In the grand scheme of things, moving to another country in this day and age just isn’t as difficult as it was 20 or even 10 years ago. There are more resources for potential expats in the form of books and magazines, but even more than that I think the internet has fundamentally changed the expat experience.
For instance, during my six-week trip to Italy in the Spring, I spoke to family back home using Skype. When I talked with other Skype users, it was 100% free. And when I used it to call their regular telephones, it was only 2¢ per minute. My mother said the connection was better on Skype than it was when I called her from home using my cell phone, and the whole experience made the distance feel not so great. I know other expats who use Skype to talk to people in the U.S. regularly, easily and cheaply (if not free).
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Additionally, there are lots of online communities and forums where expats from specific countries or just expats in general can exchange information and tips. After all, there’s no one better to learn from than those who have gone before – but unless you live in a community where there are lots of former expats, it has been hard to connect with them. The internet has made it downright simple to do that now.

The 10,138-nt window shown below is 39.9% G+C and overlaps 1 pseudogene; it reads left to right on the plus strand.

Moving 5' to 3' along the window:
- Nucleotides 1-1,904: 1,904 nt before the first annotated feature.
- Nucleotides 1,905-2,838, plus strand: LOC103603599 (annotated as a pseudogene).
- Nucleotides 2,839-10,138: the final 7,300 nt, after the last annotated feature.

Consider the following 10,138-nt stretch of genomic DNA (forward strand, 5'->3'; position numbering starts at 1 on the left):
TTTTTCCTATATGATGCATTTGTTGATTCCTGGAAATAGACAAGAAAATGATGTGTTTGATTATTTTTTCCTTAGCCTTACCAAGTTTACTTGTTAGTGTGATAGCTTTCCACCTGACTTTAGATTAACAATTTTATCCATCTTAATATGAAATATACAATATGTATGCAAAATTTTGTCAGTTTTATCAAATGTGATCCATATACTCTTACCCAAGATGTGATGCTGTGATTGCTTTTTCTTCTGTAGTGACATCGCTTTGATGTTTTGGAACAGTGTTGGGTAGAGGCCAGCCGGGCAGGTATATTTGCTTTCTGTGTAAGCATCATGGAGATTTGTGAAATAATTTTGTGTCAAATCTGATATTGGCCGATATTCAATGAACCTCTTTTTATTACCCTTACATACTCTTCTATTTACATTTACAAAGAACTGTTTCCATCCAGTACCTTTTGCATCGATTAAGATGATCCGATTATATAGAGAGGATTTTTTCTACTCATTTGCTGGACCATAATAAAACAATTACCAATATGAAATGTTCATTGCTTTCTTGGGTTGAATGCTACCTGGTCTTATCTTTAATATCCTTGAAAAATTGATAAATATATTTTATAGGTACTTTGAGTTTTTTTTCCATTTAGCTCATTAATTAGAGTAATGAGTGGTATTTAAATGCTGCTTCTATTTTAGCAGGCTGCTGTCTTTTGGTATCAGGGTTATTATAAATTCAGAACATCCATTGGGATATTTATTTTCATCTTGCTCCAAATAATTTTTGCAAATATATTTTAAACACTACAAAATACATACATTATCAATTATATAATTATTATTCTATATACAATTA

Beyond those online forums, I’ve found lots of expats in Italy who are active bloggers, many of whom I’ve reached out to and consequently become good friends with. I really do believe that people who choose to uproot and move to another country are a certain breed of personality, and one of the characteristics of this breed is an honesty and openness, and a desire to help other people. The expats I’ve spoken with have been, almost to a person, really interested in passing on the information they’ve learned from experience.
While the internet is critical to my life in general – it’s how I make my living, after all – I firmly believe it’s going to be even more like lifeblood once I’m actually living in Italy.
Photo by: Tirza van Dijk